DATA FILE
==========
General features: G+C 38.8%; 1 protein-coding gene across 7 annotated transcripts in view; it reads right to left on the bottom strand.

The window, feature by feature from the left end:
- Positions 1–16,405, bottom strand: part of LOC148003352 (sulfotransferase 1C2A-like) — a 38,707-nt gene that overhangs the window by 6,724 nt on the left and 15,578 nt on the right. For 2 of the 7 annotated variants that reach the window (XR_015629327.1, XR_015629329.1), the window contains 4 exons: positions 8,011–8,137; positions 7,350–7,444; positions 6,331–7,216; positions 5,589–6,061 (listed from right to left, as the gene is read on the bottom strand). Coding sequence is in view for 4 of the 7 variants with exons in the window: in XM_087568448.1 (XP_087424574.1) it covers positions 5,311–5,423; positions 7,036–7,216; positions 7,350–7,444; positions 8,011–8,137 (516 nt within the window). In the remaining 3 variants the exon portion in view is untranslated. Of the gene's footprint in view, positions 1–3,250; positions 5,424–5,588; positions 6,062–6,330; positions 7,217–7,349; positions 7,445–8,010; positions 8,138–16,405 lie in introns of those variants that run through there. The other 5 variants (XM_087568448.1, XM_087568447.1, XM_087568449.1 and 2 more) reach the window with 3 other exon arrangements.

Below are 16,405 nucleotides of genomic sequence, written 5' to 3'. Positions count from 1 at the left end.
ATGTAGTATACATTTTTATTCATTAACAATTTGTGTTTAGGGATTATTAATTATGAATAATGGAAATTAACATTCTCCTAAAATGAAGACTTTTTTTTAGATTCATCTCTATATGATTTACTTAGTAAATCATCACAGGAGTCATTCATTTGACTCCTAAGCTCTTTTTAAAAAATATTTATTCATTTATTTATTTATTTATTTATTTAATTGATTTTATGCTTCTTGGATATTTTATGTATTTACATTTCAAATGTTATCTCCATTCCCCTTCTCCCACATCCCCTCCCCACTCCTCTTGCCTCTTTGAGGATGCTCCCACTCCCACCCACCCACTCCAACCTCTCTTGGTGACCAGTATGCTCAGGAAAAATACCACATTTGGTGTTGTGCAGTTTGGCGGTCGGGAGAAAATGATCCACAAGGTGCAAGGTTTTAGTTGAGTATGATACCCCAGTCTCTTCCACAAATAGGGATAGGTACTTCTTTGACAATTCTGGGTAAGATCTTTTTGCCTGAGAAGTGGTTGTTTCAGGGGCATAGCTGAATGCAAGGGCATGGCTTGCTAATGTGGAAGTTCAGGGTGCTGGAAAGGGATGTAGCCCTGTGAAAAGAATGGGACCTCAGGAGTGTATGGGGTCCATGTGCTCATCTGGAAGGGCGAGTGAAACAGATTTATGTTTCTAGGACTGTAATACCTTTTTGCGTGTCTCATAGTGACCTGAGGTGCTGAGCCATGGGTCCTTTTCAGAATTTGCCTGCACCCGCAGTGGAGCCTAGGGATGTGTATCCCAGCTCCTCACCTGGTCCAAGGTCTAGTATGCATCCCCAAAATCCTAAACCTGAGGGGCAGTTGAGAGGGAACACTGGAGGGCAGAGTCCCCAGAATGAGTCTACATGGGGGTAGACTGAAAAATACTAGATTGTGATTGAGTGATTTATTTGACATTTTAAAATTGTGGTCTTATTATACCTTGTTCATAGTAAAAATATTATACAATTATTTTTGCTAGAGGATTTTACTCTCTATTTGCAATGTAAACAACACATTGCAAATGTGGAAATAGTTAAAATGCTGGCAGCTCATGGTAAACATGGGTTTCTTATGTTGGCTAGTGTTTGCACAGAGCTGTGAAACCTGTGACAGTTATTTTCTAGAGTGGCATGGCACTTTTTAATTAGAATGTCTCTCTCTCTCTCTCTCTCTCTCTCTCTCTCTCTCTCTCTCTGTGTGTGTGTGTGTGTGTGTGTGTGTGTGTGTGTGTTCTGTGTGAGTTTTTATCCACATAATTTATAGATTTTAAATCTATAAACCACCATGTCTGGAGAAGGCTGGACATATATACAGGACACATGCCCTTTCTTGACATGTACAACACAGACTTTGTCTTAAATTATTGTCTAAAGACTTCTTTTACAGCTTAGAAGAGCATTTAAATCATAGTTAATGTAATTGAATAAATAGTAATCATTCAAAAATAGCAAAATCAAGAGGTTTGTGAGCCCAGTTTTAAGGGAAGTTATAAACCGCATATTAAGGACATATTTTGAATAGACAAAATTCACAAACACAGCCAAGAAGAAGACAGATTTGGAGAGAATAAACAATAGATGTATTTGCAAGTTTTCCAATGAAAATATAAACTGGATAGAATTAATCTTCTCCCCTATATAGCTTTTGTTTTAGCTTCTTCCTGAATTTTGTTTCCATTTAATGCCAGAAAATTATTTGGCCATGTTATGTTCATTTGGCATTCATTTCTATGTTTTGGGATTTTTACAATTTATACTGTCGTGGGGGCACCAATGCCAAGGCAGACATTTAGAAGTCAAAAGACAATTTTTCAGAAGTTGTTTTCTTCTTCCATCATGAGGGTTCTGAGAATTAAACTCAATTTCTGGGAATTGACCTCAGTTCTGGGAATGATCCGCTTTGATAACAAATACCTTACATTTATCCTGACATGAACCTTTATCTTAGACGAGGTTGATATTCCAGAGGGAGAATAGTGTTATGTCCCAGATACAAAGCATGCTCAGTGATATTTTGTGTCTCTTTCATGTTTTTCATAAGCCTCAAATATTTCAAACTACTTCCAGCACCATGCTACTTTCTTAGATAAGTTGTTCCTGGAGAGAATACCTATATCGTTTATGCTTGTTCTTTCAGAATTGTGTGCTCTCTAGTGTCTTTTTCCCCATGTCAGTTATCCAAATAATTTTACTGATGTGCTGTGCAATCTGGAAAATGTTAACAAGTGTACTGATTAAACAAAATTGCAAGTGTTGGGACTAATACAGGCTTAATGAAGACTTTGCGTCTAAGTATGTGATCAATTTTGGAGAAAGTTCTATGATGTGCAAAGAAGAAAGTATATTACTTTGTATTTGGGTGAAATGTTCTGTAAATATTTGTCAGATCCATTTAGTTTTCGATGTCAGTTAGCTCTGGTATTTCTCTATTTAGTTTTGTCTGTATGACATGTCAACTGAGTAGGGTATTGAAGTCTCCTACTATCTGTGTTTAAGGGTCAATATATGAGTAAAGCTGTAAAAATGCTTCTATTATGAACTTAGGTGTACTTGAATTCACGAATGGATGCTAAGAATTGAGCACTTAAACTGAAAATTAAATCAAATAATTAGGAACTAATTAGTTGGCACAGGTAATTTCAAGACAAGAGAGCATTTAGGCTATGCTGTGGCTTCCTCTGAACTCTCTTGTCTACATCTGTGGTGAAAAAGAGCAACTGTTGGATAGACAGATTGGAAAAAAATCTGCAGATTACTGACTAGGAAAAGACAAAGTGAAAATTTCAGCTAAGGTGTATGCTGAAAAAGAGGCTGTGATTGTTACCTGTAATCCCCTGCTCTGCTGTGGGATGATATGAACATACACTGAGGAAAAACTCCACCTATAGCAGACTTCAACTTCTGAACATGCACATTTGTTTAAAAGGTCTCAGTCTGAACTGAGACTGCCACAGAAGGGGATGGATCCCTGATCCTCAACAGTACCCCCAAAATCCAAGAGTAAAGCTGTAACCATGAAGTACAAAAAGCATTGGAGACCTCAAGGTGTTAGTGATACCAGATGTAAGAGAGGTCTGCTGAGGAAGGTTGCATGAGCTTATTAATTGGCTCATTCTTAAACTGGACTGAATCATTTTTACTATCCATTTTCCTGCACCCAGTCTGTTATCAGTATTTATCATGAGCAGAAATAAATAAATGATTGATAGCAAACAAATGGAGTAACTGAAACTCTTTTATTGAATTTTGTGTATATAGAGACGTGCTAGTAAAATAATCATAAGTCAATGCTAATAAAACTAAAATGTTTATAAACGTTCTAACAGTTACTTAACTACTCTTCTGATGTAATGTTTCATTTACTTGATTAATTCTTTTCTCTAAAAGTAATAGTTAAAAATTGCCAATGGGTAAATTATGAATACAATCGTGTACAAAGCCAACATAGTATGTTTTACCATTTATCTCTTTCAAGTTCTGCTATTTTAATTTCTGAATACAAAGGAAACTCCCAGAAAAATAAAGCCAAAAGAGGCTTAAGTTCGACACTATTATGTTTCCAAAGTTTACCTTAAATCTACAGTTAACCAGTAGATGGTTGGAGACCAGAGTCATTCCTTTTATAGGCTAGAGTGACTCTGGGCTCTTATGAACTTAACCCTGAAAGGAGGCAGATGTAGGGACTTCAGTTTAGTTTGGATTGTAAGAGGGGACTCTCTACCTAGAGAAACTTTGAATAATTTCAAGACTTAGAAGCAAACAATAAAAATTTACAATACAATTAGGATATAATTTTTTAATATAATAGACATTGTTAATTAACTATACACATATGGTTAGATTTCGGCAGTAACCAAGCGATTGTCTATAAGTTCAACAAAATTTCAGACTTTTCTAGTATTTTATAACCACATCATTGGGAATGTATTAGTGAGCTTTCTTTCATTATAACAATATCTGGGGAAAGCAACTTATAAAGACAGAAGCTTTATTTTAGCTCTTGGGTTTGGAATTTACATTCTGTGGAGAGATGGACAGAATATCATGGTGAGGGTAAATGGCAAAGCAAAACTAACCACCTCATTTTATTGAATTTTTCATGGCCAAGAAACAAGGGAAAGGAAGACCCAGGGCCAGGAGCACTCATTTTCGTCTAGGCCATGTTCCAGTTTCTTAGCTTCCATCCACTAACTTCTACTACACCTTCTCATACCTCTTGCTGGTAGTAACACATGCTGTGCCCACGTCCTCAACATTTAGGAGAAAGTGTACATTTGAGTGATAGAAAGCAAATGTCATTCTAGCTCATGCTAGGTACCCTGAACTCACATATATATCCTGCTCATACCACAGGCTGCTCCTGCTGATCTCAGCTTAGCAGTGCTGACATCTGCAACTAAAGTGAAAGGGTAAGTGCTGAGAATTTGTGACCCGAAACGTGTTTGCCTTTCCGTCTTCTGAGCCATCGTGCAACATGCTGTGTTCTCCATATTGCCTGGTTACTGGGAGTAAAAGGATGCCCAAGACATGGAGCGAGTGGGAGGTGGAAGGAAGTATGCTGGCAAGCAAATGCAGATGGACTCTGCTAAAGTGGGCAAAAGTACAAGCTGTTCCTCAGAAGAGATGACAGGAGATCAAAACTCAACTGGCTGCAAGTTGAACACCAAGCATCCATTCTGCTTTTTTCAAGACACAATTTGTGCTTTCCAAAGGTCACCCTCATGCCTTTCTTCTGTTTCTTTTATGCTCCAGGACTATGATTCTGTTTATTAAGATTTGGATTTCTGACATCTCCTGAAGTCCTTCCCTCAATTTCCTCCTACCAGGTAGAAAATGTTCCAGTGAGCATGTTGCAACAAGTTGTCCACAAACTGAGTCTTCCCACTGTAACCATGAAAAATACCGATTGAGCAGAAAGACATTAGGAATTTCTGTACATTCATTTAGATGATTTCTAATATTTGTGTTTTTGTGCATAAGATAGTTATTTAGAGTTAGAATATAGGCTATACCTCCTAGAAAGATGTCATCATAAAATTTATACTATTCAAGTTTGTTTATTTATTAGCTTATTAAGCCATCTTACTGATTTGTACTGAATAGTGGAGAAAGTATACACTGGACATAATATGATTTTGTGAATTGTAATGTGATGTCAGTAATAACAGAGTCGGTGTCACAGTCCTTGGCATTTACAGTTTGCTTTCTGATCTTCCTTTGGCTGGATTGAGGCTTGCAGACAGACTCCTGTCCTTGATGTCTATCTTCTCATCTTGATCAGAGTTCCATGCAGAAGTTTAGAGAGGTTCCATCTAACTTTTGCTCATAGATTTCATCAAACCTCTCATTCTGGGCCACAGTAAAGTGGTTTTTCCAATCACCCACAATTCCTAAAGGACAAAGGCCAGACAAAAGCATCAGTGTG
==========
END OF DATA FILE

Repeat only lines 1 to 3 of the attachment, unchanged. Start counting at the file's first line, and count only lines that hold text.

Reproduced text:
General features: G+C 38.8%; 1 protein-coding gene across 7 annotated transcripts in view; it reads right to left on the bottom strand.

The window, feature by feature from the left end:
- Positions 1–16,405, bottom strand: part of LOC148003352 (sulfotransferase 1C2A-like) — a 38,707-nt gene that overhangs the window by 6,724 nt on the left and 15,578 nt on the right. For 2 of the 7 annotated variants that reach the window (XR_015629327.1, XR_015629329.1), the window contains 4 exons: positions 8,011–8,137; positions 7,350–7,444; positions 6,331–7,216; positions 5,589–6,061 (listed from right to left, as the gene is read on the bottom strand). Coding sequence is in view for 4 of the 7 variants with exons in the window: in XM_087568448.1 (XP_087424574.1) it covers positions 5,311–5,423; positions 7,036–7,216; positions 7,350–7,444; positions 8,011–8,137 (516 nt within the window). In the remaining 3 variants the exon portion in view is untranslated. Of the gene's footprint in view, positions 1–3,250; positions 5,424–5,588; positions 6,062–6,330; positions 7,217–7,349; positions 7,445–8,010; positions 8,138–16,405 lie in introns of those variants that run through there. The other 5 variants (XM_087568448.1, XM_087568447.1, XM_087568449.1 and 2 more) reach the window with 3 other exon arrangements.